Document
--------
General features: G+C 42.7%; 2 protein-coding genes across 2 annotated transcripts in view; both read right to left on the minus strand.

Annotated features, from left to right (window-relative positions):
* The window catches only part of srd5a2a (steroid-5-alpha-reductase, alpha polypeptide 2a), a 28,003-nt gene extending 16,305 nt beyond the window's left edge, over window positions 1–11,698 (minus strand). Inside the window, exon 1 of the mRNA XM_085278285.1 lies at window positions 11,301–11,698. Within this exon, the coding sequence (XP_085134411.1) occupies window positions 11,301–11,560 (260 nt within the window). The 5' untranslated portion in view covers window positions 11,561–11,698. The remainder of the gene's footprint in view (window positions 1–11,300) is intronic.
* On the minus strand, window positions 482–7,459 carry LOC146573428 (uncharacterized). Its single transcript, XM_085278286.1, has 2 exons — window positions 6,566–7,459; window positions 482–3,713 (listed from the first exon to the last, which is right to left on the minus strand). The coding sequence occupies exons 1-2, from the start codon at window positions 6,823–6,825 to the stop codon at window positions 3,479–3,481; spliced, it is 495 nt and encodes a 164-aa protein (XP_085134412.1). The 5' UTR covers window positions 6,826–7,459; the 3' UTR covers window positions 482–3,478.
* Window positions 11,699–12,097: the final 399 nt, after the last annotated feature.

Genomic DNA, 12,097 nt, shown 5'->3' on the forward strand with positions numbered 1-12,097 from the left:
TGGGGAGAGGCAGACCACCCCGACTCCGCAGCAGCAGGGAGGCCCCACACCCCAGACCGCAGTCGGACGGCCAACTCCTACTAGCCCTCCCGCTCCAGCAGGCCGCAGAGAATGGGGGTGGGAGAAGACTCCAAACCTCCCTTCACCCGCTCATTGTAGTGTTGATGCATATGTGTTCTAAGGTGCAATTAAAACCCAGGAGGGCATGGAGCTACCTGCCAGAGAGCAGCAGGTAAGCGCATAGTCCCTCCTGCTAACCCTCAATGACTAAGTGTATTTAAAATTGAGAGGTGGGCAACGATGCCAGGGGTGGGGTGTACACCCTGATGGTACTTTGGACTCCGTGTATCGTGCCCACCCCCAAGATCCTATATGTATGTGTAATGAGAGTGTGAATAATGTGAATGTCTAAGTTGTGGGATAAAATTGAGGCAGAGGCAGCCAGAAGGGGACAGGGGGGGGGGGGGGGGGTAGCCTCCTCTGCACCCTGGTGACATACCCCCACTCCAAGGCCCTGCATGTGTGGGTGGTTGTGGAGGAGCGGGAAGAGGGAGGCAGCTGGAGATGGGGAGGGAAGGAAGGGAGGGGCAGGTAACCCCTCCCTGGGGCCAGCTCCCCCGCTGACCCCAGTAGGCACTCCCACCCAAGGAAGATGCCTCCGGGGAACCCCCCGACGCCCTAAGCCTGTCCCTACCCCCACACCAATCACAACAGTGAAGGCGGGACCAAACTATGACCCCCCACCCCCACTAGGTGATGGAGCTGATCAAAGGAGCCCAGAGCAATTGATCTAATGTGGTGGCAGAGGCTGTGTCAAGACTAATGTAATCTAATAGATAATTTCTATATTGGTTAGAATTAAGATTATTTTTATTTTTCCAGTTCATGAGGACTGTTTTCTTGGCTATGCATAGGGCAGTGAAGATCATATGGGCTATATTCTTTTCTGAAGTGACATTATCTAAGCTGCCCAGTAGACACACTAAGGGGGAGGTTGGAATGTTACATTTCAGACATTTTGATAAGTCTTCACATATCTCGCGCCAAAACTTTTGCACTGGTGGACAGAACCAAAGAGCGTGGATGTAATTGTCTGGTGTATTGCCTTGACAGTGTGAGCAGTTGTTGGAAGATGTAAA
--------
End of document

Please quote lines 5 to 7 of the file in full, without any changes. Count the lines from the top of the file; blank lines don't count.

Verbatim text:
* Window positions 11,699–12,097: the final 399 nt, after the last annotated feature.

Genomic DNA, 12,097 nt, shown 5'->3' on the forward strand with positions numbered 1-12,097 from the left:
TGGGGAGAGGCAGACCACCCCGACTCCGCAGCAGCAGGGAGGCCCCACACCCCAGACCGCAGTCGGACGGCCAACTCCTACTAGCCCTCCCGCTCCAGCAGGCCGCAGAGAATGGGGGTGGGAGAAGACTCCAAACCTCCCTTCACCCGCTCATTGTAGTGTTGATGCATATGTGTTCTAAGGTGCAATTAAAACCCAGGAGGGCATGGAGCTACCTGCCAGAGAGCAGCAGGTAAGCGCATAGTCCCTCCTGCTAACCCTCAATGACTAAGTGTATTTAAAATTGAGAGGTGGGCAACGATGCCAGGGGTGGGGTGTACACCCTGATGGTACTTTGGACTCCGTGTATCGTGCCCACCCCCAAGATCCTATATGTATGTGTAATGAGAGTGTGAATAATGTGAATGTCTAAGTTGTGGGATAAAATTGAGGCAGAGGCAGCCAGAAGGGGACAGGGGGGGGGGGGGGGGGTAGCCTCCTCTGCACCCTGGTGACATACCCCCACTCCAAGGCCCTGCATGTGTGGGTGGTTGTGGAGGAGCGGGAAGAGGGAGGCAGCTGGAGATGGGGAGGGAAGGAAGGGAGGGGCAGGTAACCCCTCCCTGGGGCCAGCTCCCCCGCTGACCCCAGTAGGCACTCCCACCCAAGGAAGATGCCTCCGGGGAACCCCCCGACGCCCTAAGCCTGTCCCTACCCCCACACCAATCACAACAGTGAAGGCGGGACCAAACTATGACCCCCCACCCCCACTAGGTGATGGAGCTGATCAAAGGAGCCCAGAGCAATTGATCTAATGTGGTGGCAGAGGCTGTGTCAAGACTAATGTAATCTAATAGATAATTTCTATATTGGTTAGAATTAAGATTATTTTTATTTTTCCAGTTCATGAGGACTGTTTTCTTGGCTATGCATAGGGCAGTGAAGATCATATGGGCTATATTCTTTTCTGAAGTGACATTATCTAAGCTGCCCAGTAGACACACTAAGGGGGAGGTTGGAATGTTACATTTCAGACATTTTGATAAGTCTTCACATATCTCGCGCCAAAACTTTTGCACTGGTGGACAGAACCAAAGAGCGTGGATGTAATTGTCTGGTGTATTGCCTTGACAGTGTGAGCAGTTGTTGGAAGATGTAAA